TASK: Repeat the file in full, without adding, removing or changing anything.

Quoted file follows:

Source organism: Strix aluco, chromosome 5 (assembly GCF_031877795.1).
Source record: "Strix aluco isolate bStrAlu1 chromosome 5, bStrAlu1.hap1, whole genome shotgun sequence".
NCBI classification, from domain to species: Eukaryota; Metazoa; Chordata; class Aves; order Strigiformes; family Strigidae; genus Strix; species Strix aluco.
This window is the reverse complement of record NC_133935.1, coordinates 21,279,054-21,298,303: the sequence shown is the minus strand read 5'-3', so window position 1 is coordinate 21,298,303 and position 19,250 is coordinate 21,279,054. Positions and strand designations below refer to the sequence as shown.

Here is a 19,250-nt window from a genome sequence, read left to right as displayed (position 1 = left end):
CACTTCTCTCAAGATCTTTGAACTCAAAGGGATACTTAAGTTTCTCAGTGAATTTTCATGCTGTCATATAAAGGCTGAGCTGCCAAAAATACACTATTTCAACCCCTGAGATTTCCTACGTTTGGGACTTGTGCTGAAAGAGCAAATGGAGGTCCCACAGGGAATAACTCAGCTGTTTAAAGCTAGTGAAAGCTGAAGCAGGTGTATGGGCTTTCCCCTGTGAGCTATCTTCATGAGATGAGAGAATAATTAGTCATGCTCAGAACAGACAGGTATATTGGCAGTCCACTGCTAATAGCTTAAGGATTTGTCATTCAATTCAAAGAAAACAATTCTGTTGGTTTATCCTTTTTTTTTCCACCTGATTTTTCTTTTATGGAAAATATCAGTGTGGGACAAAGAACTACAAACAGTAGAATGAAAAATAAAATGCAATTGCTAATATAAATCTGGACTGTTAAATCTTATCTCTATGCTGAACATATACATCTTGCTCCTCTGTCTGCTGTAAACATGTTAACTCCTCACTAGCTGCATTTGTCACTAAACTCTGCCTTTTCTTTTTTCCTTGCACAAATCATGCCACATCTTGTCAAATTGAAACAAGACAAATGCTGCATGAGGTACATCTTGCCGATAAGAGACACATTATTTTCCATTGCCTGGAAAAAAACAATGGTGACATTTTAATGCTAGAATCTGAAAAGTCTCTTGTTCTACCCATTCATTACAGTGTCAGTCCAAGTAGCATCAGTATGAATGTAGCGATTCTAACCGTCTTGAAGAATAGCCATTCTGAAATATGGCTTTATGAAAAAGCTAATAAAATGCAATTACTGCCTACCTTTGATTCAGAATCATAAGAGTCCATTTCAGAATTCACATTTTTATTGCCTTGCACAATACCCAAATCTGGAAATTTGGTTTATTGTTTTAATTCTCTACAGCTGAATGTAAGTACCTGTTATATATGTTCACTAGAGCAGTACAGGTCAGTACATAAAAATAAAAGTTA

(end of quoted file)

Source organism: Strix aluco, chromosome 5 (assembly GCF_031877795.1).
Source record: "Strix aluco isolate bStrAlu1 chromosome 5, bStrAlu1.hap1, whole genome shotgun sequence".
NCBI classification, from domain to species: Eukaryota; Metazoa; Chordata; class Aves; order Strigiformes; family Strigidae; genus Strix; species Strix aluco.
This window is the reverse complement of record NC_133935.1, coordinates 21,279,054-21,298,303: the sequence shown is the minus strand read 5'-3', so window position 1 is coordinate 21,298,303 and position 19,250 is coordinate 21,279,054. Positions and strand designations below refer to the sequence as shown.

Here is a 19,250-nt window from a genome sequence, read left to right as displayed (position 1 = left end):
CACTTCTCTCAAGATCTTTGAACTCAAAGGGATACTTAAGTTTCTCAGTGAATTTTCATGCTGTCATATAAAGGCTGAGCTGCCAAAAATACACTATTTCAACCCCTGAGATTTCCTACGTTTGGGACTTGTGCTGAAAGAGCAAATGGAGGTCCCACAGGGAATAACTCAGCTGTTTAAAGCTAGTGAAAGCTGAAGCAGGTGTATGGGCTTTCCCCTGTGAGCTATCTTCATGAGATGAGAGAATAATTAGTCATGCTCAGAACAGACAGGTATATTGGCAGTCCACTGCTAATAGCTTAAGGATTTGTCATTCAATTCAAAGAAAACAATTCTGTTGGTTTATCCTTTTTTTTTCCACCTGATTTTTCTTTTATGGAAAATATCAGTGTGGGACAAAGAACTACAAACAGTAGAATGAAAAATAAAATGCAATTGCTAATATAAATCTGGACTGTTAAATCTTATCTCTATGCTGAACATATACATCTTGCTCCTCTGTCTGCTGTAAACATGTTAACTCCTCACTAGCTGCATTTGTCACTAAACTCTGCCTTTTCTTTTTTCCTTGCACAAATCATGCCACATCTTGTCAAATTGAAACAAGACAAATGCTGCATGAGGTACATCTTGCCGATAAGAGACACATTATTTTCCATTGCCTGGAAAAAAACAATGGTGACATTTTAATGCTAGAATCTGAAAAGTCTCTTGTTCTACCCATTCATTACAGTGTCAGTCCAAGTAGCATCAGTATGAATGTAGCGATTCTAACCGTCTTGAAGAATAGCCATTCTGAAATATGGCTTTATGAAAAAGCTAATAAAATGCAATTACTGCCTACCTTTGATTCAGAATCATAAGAGTCCATTTCAGAATTCACATTTTTATTGCCTTGCACAATACCCAAATCTGGAAATTTGGTTTATTGTTTTAATTCTCTACAGCTGAATGTAAGTACCTGTTATATATGTTCACTAGAGCAGTACAGGTCAGTACATAAAAATAAAAGTTA